Life Is About To Change For Entrepreneurs
If you are following the JOBS bill, you know that big news is brewing that could rock New Market Entrepreneurs’ worlds. If the bill passes the Senate in its current format, raising money is about to become much easier and efficient for legitimate entrepreneurs. It will be a game-changer.
Below is a chart published by secondmarket.com that shows where this new funding source fits and to whom it applies.
In the last 24 hours we tweeted two pieces that do a great job of painting the exciting picture of possibilities this bill opens while also debunking some of the negativity surrounding this bill. Let’s take a look–
Remember that special moment when we all realized that the Web was going to remake yard sales and auctions, but we didn’t know yet who was going to win? (And then eBay left the rest in the dust?)
Such a moment has come again, and with a choice prize: Investing in start-ups. The House has already passed crowdfunding legislation, by a whopping majority. The president supports it. Senators on both sides of the aisle (Merkley, Bennet, and Brown) have agreed on a version. Entrepreneurs are signing petitions to support it. And there is speculation that the Senate Majority Leader Harry Reid may push for passage of the House bill as-is. This could be law overnight.
What would this mean? It would mean start-ups can “go public” from the get-go. Fasten your seatbelts. This is Kickstarter on jet fuel. Under the House rules, any start-up can publicly announce that it’s raising capital (on Facebook, or even in the local paper), and can raise up to $1M each year. That’s enough for lean start-ups to go many times around the track. Individual investors can invest up to 10 percent of their income. And there is very little paperwork required.
Everybody likes the innovation and jobs that this could propel. Detractors are understandably concerned about fraud.
Read more from this post about why fraud will be a non-issue and how there will be a new race to become the ebay of this space!
Then we saw scathing articles in the NYTimes here and here (and in many other places) predicting how this bill will bring on a new wave of fraud. Soon thereafter, we were happy to enjoy knock-out blow retort from Bill Sahlman’s How the NY Times Got the JOBS Act Wrong who happens to be one of the most inspiring teachers I have ever had. He’s still got it… here are some key passages.
To lump the dot-com era in with Enron and the mortgage crisis is patently absurd, and dangerous. The distinguishing feature of the American economy that makes entrepreneurship possible is our tolerance for failure. Smart people constantly scan the environment for opportunities; they can get other people to join them; they can raise capital; they can adapt as new information comes in; they can sell their business; and, yes, they can fail. As long as they don’t lie, cheat, or steal, they are considered experienced, not fatally flawed. Oh, and the investors can lose money, too, which professional venture capitalists do in over 50 percent of the investments they make.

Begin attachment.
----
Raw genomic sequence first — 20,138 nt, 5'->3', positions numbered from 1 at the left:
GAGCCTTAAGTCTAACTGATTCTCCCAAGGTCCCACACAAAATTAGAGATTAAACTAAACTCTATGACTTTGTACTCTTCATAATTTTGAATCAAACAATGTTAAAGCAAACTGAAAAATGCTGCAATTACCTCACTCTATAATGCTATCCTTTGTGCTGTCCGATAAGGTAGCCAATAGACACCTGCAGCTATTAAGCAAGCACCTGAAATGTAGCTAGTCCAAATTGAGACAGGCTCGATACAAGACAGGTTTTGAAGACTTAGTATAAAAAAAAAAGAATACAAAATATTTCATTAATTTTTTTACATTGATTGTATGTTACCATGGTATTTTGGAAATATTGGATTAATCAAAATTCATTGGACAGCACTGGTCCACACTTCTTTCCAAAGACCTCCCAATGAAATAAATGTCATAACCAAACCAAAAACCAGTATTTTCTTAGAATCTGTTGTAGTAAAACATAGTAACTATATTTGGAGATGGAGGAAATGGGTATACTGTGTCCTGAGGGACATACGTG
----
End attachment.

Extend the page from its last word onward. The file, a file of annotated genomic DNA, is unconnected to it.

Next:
Now imagine a world in which we preclude anyone from making an investment in which they might lose money. Or, imagine a world in which we legislate that accountants double-check every transaction in every company. Or, imagine that we put in place draconian penalties for all errors, after-the-fact, intentional, or unintentional. That’s a world in which FedEx, Apple, Intel, Genentech, and Facebook, just to name a few prominent American success stories, wouldn’t exist. Neither would Wal-Mart or IBM.
Of course, this “It’s a wonderful life” vignette, in which the unintended consequences of decisions are disastrous, is as unlikely to occur as the “mass job destruction” the author foretells in his editorial. We need regulation just as we need laws. We also need common sense. The JOBS Act does not dismantle existing regulation. Instead, it is based on the premise that the benefits of having more new companies formed and able to go public outweighs the potential costs of bad behavior. History suggests that fraud in newly public companies is not a problem, which makes sense given the intense vetting process by lawyers, accountants, the SEC, underwriters, and investors.
When you lower the cost of doing something, more of it gets done. That’s simple economics, and that’s the thrust of the JOBS Act. The other caustic comments by the author also reflect a lack of understanding about the actual provisions in the ACT. There are safeguards against unscrupulous people taking advantage of unsophisticated investors. Again, if we take the author’s argument to its illogical conclusion, and try to keep everyone safe from everything, then the economy will crash and the inevitable result will indeed be mass joblessness.
We desperately need more entrepreneurial ventures in this economy. We need more capital allocated to this part of the economy. By implication, we need more failure. We also need common sense assessments of the benefits and costs of regulation. And, as the comment about the Madoff and Enron suggest, we need common sense and competence in our regulators and regulatory framework. Of course, we also need organizations like the New York Times to be more thoughtful about presenting a balanced view of any new legislation, not one that dogmatically asserts that all deregulation is bad and all existing regulation accomplishes some important goal.
Read more, you will be glad you did
Note Bill’s emphasis on acceptance of failure in our culture as one of our sustainable competitive advantages… a theme we blog about often.
Entrepreneurs and Early-stage investors everywhere should be proud of what is about to happen in Washington… Something is about to get done (which should also make us proud) that will rock our worlds!